Oil closed lower on Thursday in volatile trade, as a soaring dollar and the U.S. pursuit of an Iranian nuclear deal offset earlier gains from supply concerns in Libya and Iraq.
Britain is ready to force the sale of Russian oligarch Mikhail Fridman's recently acquired North Sea energy assets unless it receives unspecified assurances within the next week, Prime Minister David Cameron's spokesman said on Thursday.
Brent crude future prices rose above $61 a barrel on Thursday, as investors brushed aside bearish U.S. inventories data to focus on the lack of a deal in talks over Iran's nuclear program.
Saudi Arabia's oil minister said on Wednesday he expected oil prices, which hit a near six-year low in January, to stabilize, signaling cautious optimism about the market outlook.
Brent crude oil steadied above $60 a barrel on Wednesday after Saudi Arabia's oil minister said he expected the oil market to balance itself.
Brent crude oil prices rose more than a dollar to above $60.50 a barrel on Tuesday, tracking firmer Asian markets, but analysts warned the market remained oversupplied.
(Editor's Note: please be advised that paragraphs one and two contain language that may offend some readers) Venezuela is not mincing words with a new exhibition titled "F---ing Fracking" that denounces the environmental toll of hydraulic fracturing in the United States.
Brent crude oil fell almost 2 percent toward $61 a barrel on Monday after Iran said a deal on its nuclear program could be agreed this week if the West lifted sanctions, which could boost the country's oil exports.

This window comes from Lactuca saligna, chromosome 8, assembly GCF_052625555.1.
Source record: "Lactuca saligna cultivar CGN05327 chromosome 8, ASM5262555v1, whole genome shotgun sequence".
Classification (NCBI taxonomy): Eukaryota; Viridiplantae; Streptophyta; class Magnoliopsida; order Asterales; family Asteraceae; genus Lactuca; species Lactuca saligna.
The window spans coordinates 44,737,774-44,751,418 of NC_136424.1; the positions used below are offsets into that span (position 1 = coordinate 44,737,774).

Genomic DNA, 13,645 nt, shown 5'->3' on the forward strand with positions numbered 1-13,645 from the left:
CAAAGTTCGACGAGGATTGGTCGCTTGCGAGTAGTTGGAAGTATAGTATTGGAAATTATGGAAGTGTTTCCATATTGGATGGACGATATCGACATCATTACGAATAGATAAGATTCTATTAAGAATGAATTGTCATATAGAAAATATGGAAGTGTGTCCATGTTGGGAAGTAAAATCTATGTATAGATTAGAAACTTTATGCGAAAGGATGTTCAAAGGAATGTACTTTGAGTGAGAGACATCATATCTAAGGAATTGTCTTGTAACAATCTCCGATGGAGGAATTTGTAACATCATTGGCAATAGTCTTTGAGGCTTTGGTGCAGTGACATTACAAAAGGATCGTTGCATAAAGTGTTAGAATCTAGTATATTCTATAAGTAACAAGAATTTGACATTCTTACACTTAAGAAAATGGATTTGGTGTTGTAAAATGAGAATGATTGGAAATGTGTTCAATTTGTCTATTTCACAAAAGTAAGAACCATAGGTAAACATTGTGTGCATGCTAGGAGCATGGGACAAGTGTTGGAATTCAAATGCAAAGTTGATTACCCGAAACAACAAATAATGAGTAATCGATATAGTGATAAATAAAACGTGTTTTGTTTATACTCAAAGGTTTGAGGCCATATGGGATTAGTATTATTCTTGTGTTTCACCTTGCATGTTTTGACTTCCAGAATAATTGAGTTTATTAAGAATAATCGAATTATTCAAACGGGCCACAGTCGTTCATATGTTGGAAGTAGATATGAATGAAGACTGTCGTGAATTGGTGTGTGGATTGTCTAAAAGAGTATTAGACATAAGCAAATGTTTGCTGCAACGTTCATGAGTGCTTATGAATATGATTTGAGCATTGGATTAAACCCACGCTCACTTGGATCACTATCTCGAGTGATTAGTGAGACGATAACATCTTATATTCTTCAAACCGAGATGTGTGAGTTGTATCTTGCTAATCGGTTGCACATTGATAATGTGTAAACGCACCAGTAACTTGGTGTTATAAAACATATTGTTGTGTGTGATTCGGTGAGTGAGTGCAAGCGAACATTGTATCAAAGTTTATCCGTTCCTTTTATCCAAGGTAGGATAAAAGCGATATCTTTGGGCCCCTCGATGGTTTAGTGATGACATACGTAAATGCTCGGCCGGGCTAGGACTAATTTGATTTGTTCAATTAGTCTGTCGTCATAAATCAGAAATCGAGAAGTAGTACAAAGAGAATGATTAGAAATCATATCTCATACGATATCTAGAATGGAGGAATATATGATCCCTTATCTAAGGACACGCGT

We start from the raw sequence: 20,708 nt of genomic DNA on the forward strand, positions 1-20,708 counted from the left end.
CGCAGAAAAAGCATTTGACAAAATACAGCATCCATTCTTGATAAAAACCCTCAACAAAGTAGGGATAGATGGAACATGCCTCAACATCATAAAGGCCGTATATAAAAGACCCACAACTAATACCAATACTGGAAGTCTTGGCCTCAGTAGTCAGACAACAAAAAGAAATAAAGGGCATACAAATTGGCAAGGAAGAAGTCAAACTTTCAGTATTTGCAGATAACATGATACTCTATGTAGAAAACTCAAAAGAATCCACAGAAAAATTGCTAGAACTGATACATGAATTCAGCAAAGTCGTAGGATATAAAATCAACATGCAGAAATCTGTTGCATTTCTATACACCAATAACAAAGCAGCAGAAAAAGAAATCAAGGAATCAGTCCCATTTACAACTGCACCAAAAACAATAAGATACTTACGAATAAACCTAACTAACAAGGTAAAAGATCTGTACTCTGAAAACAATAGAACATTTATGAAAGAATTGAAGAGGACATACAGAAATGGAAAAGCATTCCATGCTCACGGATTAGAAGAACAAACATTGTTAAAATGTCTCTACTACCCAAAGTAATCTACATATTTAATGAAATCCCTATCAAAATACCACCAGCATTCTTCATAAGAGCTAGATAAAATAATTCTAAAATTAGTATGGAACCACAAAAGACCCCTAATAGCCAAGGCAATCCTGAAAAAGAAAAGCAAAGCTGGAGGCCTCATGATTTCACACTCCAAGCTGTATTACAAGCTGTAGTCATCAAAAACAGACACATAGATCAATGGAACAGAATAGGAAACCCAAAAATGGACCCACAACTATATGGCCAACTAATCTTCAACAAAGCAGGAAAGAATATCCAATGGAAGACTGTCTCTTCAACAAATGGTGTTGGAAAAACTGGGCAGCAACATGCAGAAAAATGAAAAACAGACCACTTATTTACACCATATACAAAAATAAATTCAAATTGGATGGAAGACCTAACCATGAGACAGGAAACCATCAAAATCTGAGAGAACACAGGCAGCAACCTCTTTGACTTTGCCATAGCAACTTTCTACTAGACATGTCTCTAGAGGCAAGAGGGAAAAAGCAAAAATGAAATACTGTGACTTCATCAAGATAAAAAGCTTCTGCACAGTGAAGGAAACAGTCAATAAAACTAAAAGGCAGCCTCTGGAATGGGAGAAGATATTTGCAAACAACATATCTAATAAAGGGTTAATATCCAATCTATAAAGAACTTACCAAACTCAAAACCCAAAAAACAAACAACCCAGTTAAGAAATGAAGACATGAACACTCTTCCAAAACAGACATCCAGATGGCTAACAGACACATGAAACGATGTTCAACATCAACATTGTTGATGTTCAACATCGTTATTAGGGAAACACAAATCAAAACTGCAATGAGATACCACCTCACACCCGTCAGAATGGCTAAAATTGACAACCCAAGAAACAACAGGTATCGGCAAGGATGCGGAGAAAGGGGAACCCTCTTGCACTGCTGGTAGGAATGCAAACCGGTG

Crude oil futures rebounded on Friday and Brent headed for its first monthly gain since July, helped by strong investor inflows, an improving demand outlook and supply outages.
Crude oil futures rebounded on Friday, with Brent heading for its biggest monthly gain since May 2009, as supply outages in North Sea and renewed fears of gas supply disruption in Europe supported prices.
Oil rose towards $62 a barrel on Thursday as indications of a coming recovery in demand offset a further jump in U.S. crude stockpiles which underlined currently ample supplies.
Crude oil futures fell on Tuesday as expectations that this week's reports will show U.S. crude inventories rose again countered supportive news of Libyan oilfields being shut.
Russia's Gazprom (GAZP.MM) said on Tuesday there were "serious" risks to gas transit to Europe via Ukraine after Kiev failed to make a pre-payment.
Brent fell toward $58 a barrel on Tuesday, extending the 2-percent loss in the previous session, as oversupply fears lingered, overshadowing any optimism on the outlook for the global economy.
Crude oil futures fell more than 2 percent on Monday as investors worried about oversupply and a strong dollar, but heating oil futures jumped 5 percent due to operational problems at major U.S. refineries.
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